Srilekha has also contributed to sustainable livelihood projects and legal aid programs for survivors of sex trafficking. She has been conducting research based programs on maternal health, mental health, gender based violence, sex and sexuality. Her interest lies in conducting workshops for young people on life skills, feminism, gender and sexuality, trauma, resilience and interpersonal relationships.

A Guwahati-based college student pursuing her Masters in Tata Institute of Social Sciences, Bidisha started the #BleedwithDignity campaign on the technology platform, demanding that the Government of Assam install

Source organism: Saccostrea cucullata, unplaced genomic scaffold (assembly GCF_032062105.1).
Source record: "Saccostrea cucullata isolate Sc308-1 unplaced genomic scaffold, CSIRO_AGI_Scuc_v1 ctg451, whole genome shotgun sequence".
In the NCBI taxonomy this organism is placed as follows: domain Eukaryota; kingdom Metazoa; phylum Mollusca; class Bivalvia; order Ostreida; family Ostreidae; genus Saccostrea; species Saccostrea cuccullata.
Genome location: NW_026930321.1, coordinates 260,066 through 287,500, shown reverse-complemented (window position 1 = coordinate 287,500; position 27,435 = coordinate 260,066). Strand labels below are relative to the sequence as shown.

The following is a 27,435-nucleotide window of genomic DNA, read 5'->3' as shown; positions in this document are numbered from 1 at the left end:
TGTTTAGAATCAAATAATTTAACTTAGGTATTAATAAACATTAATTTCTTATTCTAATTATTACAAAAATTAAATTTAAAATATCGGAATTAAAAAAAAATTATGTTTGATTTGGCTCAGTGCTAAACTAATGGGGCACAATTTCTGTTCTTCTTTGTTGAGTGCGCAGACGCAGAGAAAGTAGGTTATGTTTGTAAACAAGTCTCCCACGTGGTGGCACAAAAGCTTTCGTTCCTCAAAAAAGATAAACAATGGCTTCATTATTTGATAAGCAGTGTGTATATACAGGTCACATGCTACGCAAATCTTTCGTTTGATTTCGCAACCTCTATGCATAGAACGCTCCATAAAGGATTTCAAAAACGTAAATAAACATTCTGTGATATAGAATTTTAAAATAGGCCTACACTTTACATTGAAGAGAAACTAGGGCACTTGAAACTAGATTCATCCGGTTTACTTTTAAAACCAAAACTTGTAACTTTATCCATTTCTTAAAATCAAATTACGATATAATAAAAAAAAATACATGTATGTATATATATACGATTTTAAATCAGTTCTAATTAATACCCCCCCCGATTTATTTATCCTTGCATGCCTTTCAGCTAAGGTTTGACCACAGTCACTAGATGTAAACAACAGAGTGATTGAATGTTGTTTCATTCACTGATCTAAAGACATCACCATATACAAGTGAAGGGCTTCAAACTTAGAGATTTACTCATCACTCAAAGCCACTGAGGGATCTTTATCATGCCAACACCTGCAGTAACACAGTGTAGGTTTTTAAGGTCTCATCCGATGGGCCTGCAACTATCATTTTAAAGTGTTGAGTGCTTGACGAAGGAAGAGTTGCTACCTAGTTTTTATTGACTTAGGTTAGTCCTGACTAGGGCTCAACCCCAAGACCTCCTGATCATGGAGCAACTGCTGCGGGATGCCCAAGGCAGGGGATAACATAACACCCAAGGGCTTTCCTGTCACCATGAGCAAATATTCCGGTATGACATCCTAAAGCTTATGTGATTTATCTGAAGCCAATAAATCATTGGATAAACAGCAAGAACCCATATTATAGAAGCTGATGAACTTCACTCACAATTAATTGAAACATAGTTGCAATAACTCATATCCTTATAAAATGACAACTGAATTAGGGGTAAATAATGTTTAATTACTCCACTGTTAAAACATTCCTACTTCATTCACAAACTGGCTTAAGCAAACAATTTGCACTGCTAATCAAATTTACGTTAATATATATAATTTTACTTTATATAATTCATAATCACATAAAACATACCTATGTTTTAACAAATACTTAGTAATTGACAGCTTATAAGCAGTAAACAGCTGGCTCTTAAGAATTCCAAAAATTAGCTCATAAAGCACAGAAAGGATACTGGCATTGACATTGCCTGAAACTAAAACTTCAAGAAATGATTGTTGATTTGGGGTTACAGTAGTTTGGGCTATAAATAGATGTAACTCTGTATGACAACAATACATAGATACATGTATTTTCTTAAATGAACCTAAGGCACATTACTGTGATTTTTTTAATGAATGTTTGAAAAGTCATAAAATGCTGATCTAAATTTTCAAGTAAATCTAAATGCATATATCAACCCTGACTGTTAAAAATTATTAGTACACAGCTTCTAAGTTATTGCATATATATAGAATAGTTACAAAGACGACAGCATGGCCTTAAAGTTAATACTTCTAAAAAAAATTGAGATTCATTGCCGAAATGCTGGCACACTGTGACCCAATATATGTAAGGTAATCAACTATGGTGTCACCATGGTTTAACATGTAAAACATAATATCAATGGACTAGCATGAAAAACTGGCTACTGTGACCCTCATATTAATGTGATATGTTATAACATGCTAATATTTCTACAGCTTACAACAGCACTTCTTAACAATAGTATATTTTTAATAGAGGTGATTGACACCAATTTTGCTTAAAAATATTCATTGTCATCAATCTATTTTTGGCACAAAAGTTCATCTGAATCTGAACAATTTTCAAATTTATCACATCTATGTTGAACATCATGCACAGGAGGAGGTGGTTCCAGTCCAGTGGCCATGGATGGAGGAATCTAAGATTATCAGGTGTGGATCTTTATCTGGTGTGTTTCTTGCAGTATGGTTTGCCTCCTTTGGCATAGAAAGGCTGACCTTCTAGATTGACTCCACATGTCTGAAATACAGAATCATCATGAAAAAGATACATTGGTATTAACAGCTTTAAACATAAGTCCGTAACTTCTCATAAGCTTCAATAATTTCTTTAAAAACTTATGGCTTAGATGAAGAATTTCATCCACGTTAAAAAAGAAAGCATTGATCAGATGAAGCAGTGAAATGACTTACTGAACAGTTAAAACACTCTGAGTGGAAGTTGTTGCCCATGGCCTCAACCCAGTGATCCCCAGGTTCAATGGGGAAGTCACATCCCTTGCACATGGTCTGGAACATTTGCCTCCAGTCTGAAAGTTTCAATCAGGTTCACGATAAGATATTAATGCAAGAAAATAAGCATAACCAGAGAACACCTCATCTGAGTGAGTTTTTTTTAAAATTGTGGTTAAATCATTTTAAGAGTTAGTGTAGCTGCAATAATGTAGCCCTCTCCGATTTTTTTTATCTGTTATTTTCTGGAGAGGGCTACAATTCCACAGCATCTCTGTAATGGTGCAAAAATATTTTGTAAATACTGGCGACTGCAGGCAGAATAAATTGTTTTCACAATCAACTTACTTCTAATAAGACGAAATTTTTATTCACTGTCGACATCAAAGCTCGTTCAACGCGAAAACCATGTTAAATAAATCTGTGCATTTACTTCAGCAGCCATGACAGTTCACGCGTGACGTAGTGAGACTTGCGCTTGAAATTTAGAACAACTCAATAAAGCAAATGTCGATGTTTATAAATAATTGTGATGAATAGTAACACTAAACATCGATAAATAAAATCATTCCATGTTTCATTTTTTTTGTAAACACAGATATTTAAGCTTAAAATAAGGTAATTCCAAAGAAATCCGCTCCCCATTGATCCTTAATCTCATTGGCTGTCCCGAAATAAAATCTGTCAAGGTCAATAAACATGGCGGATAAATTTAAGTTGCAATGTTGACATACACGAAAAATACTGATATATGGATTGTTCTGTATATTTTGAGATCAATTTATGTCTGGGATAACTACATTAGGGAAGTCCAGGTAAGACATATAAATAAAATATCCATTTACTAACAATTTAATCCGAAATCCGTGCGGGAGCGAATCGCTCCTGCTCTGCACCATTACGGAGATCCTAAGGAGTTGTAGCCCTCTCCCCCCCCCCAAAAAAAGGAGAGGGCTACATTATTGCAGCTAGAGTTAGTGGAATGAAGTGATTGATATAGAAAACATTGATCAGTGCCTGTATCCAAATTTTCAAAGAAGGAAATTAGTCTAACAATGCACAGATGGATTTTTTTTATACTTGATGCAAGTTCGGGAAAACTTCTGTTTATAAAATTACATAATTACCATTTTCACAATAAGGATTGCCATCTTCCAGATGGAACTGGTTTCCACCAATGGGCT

biodegradable sanitary pad vending machines in all government schools across the state. Her petition on has already gathered support from over 90000 people and continues to grow.

Bidisha was selected in’s flagship program ‘She Creates Change’ having run successful online advocacy
campaigns, which were widely recognised. Through the #BleedwithDignity campaign; she organised and celebrated World Menstrual Hygiene Day, 2019 in Guwahati, Assam by hosting a wall mural by collaborating with local organisations. The initiative was widely covered by national and local media, and the mural was later inaugurated by the event’s chief guest Commissioner of Guwahati Municipal Corporation (GMC) Debeswar Malakar, IAS.